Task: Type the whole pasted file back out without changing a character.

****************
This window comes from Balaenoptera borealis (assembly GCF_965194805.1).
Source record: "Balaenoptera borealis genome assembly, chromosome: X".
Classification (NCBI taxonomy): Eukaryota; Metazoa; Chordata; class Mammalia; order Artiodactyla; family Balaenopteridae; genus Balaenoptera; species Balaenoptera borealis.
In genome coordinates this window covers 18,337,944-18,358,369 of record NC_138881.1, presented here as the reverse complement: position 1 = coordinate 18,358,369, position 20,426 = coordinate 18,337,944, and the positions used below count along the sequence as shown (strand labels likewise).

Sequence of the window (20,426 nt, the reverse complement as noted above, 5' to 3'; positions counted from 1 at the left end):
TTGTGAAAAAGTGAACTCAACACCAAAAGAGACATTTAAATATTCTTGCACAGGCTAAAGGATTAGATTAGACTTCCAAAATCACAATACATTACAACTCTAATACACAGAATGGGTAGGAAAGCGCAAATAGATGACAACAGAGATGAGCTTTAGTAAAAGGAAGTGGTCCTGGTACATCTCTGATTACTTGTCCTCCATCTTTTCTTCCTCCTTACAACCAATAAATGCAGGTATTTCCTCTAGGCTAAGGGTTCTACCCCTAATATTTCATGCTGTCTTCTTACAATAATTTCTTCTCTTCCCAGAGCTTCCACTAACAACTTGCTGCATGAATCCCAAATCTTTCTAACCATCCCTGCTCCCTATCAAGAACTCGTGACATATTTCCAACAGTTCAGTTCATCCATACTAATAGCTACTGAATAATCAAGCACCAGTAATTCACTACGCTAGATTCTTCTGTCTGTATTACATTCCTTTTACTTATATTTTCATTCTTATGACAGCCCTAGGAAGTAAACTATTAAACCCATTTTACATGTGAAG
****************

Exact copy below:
This window comes from Balaenoptera borealis (assembly GCF_965194805.1).
Source record: "Balaenoptera borealis genome assembly, chromosome: X".
Classification (NCBI taxonomy): Eukaryota; Metazoa; Chordata; class Mammalia; order Artiodactyla; family Balaenopteridae; genus Balaenoptera; species Balaenoptera borealis.
In genome coordinates this window covers 18,337,944-18,358,369 of record NC_138881.1, presented here as the reverse complement: position 1 = coordinate 18,358,369, position 20,426 = coordinate 18,337,944, and the positions used below count along the sequence as shown (strand labels likewise).

Sequence of the window (20,426 nt, the reverse complement as noted above, 5' to 3'; positions counted from 1 at the left end):
TTGTGAAAAAGTGAACTCAACACCAAAAGAGACATTTAAATATTCTTGCACAGGCTAAAGGATTAGATTAGACTTCCAAAATCACAATACATTACAACTCTAATACACAGAATGGGTAGGAAAGCGCAAATAGATGACAACAGAGATGAGCTTTAGTAAAAGGAAGTGGTCCTGGTACATCTCTGATTACTTGTCCTCCATCTTTTCTTCCTCCTTACAACCAATAAATGCAGGTATTTCCTCTAGGCTAAGGGTTCTACCCCTAATATTTCATGCTGTCTTCTTACAATAATTTCTTCTCTTCCCAGAGCTTCCACTAACAACTTGCTGCATGAATCCCAAATCTTTCTAACCATCCCTGCTCCCTATCAAGAACTCGTGACATATTTCCAACAGTTCAGTTCATCCATACTAATAGCTACTGAATAATCAAGCACCAGTAATTCACTACGCTAGATTCTTCTGTCTGTATTACATTCCTTTTACTTATATTTTCATTCTTATGACAGCCCTAGGAAGTAAACTATTAAACCCATTTTACATGTGAAG